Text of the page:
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If you could begin all over again, what one thing would you have focused on more? Or, put differently, what wisdom would you give to a new pastor if you were asked this question: What should I focus on? Here’s a reflection by Bob Smallman, pastor at Bible Presbyterian Church way up in northern Wisconsin where, if you’re not looking, you can get bitten by a muskie.
First of all, I am glad by God’s grace that we can’t “begin all over again!” Once around is enough for me. I’ll never understand why reincarnation appeals to so many!
For context, I’m 61 years old, and Linda and I are in our 30th year in our current parish. I was at my first congregation, a church plant, for nearly three years. And that would be my first suggestion to someone starting out: don’t try to start a new church right out of seminary! In fact, knowing what I know now, I would have looked hard for an assistant/associate position to get several years of seasoning. That first church just about finished me off, and only my wife’s faith in me and a return to seminary for an advanced degree kept me in ministry.
It’s almost impossible to answer the question, “What ONE thing would you have focused on more?” because the pastorate (at least in smaller and medium-sized churches) won’t let you do that (and I don’t have the iron will of a Eugene Peterson to stay focused!). With the exception of an incredible half-time youth director (who’s been with us for 15 years and built an amazing youth ministry), I am the only paid ministry staff member. Because we’ve invested our personnel dollars in youth ministry, we don’t even have a secretary (though a volunteer does put the Sunday bulletin together). So I am the classic “jack-of-all-trades” pastor — and I love it! It has forced me to lean heavily on the ministry skills of my people (and made me wish I were a better mentor/trainer than I am).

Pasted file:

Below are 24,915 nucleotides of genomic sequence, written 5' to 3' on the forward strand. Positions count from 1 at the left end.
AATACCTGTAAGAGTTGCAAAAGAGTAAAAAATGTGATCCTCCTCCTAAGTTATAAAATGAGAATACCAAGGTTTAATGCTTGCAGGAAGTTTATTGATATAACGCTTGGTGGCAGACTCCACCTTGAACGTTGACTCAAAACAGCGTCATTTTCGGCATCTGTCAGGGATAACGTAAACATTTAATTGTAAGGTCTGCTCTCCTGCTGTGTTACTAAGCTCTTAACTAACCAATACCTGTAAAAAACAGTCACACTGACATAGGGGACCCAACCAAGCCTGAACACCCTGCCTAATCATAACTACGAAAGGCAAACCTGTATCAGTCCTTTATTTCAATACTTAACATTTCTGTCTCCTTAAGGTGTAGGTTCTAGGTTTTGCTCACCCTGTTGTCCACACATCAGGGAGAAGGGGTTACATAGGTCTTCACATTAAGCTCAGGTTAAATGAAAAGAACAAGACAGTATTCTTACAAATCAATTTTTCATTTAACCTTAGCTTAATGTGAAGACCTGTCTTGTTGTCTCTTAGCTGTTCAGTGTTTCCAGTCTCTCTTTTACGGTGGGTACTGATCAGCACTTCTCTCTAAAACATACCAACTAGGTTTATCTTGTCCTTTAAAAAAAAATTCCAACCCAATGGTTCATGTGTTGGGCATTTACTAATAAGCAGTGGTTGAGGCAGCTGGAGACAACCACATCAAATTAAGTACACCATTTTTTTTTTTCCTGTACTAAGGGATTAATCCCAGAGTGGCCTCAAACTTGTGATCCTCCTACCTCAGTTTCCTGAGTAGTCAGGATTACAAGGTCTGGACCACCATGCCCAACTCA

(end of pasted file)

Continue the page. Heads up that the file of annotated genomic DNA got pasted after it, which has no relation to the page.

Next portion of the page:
But if I could go back (now) and talk to myself as I was first starting out, I would say to myself, “Relax! It’s all going to turn out not just ‘fine’ but way better than fine!” As I confessed to my church members (and to my wife and grown children) a while back, I spent so much of my early ministry years living in fear. Fear that I wouldn’t be a good enough pastor. Fear that I wouldn’t be a good enough parent. Fear that I wouldn’t be able to financially support my family adequately. And all of that energy that I invested in fear (and a fair amount of corresponding inner anger and depression) was so unnecessary. If only I had listened to my own sermons on God’s grace and faithfulness.
Perhaps these are lessons that only age and experience can teach; but for a long time I found it very hard to live in the kind of grace that I was offering to my people. Sad to say, I’m not sure I was truly content with my ministry, my life, or myself until my late 40s.
So what wisdom would I give to a new pastor if were asked the question, “What should I focus on?” Focus on God’s grace and faithfulness — for your people, but especially for yourself!
Bob

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